On 8 July 2010 the front page of The Guardian newspaper featured an attractive colour drawing by the artist John Sibbick. It was entitled ‘Meet the Norfolk relatives’ and it depicted a pastoral scene of farmers and hunters going about their daily routines (figure 1). However, the image was not included to illustrate a gargantuan sum recently paid for an impressionist painting. Nor was it a taster for an article about a long-lost work of art. This drawing was slightly different from the kinds that one would normally see on the front of a leading British newspaper. Its subjects were naked. Their bodies were hairy. They were, in fact, an artist's impression of the early humans who lived on the Norfolk coast a million years ago. Thus, 200 years after Darwin, prehistoric minds are still front page news. Like so many newspaper stories, this one engendered interviews on the television, further articles and commentaries on blogs, all of which sought to discuss the recent finds in light of various disciplinary or ideological agendas. One Guardian reader, David Abbey of Egham, Surrey, was so annoyed by Sibbick's drawings that he wrote a note to the editor the next day saying, ‘Did you think Guardian readers would be incapable of understanding the latest archaeological finds … without the help of those large comic-book illustrations? I half expected the ancient Brits to have speech bubbles saying “Ugh! Ugh!”’ Although Abbey's comments surely reflect his own views about the relationship between nature and art, they also point to the complicated connections that often bind science to culture. Whereas he wished to make a point about the nature of scientific representation, other readers were not similarly troubled, and instead drew parallels between prehistory and politics. For instance, Malcolm Mort of Liskeard, Cornwall, wrote to The Guardian on the same day as Abbey and quipped, ‘For a moment, I thought the drawing of stone age times was a depiction of how Britain will look after this coalition government has finished with it.’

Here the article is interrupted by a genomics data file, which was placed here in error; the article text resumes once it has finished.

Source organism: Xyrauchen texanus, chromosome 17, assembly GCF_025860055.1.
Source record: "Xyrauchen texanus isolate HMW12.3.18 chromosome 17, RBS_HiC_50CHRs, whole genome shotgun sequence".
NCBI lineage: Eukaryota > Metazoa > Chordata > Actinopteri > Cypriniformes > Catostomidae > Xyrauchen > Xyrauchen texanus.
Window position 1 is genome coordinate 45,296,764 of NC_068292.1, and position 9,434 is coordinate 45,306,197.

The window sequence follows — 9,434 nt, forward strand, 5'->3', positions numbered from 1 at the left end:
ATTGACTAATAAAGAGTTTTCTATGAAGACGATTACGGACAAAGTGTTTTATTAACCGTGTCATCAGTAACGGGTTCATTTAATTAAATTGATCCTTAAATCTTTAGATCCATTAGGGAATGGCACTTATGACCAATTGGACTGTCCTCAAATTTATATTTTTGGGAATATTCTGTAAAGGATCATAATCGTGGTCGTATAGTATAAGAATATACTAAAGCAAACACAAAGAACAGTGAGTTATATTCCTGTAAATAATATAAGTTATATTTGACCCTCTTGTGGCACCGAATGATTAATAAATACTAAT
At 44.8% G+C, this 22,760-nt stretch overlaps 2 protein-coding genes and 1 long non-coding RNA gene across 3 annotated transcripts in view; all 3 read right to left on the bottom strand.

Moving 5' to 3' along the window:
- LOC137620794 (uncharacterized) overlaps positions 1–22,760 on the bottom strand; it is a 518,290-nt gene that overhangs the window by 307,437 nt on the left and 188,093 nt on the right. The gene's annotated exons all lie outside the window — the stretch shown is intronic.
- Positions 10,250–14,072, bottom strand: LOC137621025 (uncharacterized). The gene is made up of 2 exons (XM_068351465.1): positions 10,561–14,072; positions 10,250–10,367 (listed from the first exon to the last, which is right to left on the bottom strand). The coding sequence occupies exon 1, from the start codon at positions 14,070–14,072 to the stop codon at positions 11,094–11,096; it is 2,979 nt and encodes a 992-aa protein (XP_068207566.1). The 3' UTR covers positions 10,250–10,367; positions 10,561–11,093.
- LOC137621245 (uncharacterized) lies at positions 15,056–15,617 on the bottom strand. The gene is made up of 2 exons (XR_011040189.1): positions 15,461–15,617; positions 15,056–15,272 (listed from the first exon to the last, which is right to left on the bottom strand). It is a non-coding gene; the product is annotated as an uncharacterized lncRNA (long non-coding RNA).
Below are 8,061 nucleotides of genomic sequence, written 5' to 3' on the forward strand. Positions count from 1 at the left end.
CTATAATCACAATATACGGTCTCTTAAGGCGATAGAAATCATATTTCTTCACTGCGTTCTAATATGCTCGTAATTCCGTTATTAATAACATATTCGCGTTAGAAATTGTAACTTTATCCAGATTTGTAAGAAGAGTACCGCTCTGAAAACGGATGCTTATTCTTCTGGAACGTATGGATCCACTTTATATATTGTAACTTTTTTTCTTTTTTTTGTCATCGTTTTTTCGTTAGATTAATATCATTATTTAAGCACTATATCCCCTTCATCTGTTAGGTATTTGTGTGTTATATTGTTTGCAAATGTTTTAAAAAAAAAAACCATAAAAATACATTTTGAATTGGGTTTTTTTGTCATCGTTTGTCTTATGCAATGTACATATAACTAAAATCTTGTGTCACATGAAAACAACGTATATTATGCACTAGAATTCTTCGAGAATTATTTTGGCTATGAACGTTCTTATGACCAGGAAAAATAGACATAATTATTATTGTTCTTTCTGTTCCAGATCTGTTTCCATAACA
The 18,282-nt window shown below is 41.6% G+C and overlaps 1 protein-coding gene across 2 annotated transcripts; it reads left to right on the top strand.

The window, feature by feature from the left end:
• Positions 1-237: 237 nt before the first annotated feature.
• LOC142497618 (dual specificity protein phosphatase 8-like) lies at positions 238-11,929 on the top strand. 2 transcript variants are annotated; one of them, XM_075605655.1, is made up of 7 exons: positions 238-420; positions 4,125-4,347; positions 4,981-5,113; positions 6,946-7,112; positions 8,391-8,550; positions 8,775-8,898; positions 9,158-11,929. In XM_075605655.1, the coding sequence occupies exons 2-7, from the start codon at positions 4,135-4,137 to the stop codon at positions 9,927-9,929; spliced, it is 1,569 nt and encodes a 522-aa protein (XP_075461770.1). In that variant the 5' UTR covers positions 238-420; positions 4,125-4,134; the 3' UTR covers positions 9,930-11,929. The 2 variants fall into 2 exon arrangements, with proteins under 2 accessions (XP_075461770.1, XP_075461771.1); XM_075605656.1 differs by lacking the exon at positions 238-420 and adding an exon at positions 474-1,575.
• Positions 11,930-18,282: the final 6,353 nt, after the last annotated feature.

Regardless of their interpretation of the image, Abbey and Mort would no doubt be interested to learn that prehistoric topics have generated similar responses from the scientific community and the reading public for several hundred years.1 As today, images related to the antiquity of humankind were used to caricature foreigners in the Victorian press, and contemporary forms of scientific periodization were used to interpret the past. Notably, it was these very similarities that led to the five essays in this special issue of Notes and Records of the Royal Society. Its inception was facilitated by a chance meeting between Keith Moore, John Hedley Brooke and myself in the Library of St Chad's College, Durham University. We noted that there were exciting developments jointly taking place in the field of human history and in the history of the concepts that laid the foundations of such investigations. This led us to agree that some sort of meeting on the relationship between these two topics was needed. A few months later the details of the conference were settled. Although there have been numerous revisions since, early versions of the essays featured in the following pages of this issue were presented and then discussed by the conference's enthusiastic attendees. The original remit for the event was to use the notion of a ‘prehistoric mind’ as a focal point for investigating Victorian perceptions of human origins. One of our overarching goals, however, was to bring together historians and scientists in a public forum so that a longitudinal perspective could be gained on the continuities and divergences that existed between the state of the field today and the state of the field more than a century ago. In the end, we were delighted to find that this remit proved to be appealing to many professional, retired, postgraduate and lay scholars, and that the event attracted anthropologists, archaeologists, geologists, statisticians, curators, historians and a range of participants from the general public.